Design thinking and failure

Ever since Singapore’s prime minister’s speech earlier this year positioned design thinking as a critical in country’s future national building, interest and demand for design thinking as a future skill has been soaring.

Given my current focus on building design capability and designing executive programs, I spend a lot of my time thinking about what it takes to implement design thinking successfully in an organization. The longer I practise design thinking in a corporate environment, the more I see the importance of one’s mindset about it. It requires deep thinking and an attitude of inquiry; and it promotes a mindset of curiosity, positivity and open-mindedness,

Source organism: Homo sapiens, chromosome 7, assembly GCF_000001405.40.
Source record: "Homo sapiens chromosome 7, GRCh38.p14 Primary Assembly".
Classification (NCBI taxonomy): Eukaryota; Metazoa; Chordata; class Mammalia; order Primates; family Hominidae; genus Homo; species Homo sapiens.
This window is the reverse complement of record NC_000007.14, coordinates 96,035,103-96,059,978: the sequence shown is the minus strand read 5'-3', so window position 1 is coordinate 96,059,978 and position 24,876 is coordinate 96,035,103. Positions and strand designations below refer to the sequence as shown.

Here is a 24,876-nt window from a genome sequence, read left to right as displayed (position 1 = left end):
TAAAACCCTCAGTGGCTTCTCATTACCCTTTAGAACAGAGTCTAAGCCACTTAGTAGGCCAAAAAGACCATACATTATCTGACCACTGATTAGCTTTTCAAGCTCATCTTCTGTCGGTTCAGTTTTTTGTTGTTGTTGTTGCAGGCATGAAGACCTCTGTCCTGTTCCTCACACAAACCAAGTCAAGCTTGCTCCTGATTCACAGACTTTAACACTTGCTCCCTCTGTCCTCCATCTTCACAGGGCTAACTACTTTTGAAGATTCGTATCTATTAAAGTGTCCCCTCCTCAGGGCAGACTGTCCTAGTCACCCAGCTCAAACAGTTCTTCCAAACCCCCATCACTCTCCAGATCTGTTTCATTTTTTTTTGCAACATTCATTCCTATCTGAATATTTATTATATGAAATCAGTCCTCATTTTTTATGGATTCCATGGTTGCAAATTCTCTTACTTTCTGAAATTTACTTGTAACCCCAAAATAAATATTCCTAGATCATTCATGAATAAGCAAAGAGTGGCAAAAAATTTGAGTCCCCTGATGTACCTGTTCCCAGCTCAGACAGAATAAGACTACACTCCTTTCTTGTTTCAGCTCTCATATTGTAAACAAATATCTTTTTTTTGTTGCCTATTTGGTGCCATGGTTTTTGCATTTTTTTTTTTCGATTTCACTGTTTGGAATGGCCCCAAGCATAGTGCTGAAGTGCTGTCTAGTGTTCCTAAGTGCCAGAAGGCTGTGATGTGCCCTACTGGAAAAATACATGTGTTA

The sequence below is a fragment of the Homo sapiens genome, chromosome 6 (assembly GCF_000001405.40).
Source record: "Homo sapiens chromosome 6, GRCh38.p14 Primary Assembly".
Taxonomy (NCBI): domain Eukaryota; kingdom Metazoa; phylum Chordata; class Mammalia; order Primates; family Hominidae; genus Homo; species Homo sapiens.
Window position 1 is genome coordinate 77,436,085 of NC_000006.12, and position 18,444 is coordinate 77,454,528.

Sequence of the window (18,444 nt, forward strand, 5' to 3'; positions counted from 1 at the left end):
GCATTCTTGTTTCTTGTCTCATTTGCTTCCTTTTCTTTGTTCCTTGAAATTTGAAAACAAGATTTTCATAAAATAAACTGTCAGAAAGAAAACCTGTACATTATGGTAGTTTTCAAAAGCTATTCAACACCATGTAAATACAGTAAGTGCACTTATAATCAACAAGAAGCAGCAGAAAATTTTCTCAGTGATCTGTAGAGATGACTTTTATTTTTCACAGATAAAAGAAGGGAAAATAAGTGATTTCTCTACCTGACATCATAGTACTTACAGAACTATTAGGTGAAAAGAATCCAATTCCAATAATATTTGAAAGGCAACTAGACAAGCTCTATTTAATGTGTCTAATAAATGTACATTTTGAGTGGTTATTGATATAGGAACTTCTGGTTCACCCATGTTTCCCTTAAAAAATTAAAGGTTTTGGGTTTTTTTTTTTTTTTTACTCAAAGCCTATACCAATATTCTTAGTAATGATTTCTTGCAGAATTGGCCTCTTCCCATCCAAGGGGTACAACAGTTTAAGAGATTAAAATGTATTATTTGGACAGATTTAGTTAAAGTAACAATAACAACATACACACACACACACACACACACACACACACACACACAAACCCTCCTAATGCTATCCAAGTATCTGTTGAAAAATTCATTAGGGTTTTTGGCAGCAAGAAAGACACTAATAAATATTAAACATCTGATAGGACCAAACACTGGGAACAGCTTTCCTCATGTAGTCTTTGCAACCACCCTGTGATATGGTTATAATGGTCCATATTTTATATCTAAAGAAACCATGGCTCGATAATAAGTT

Discussing design thinking, we tend to often infuse it with a sense of positivity. In order to make it truly work however, we must deliberately think about the opposite end of success: failure and humility.

While design thinking is a capability that individuals can learn, practise and master, it is also an organizational capability which entails providing a safe space to fail: creating an environment of humility that allows constant iterations and learnings.

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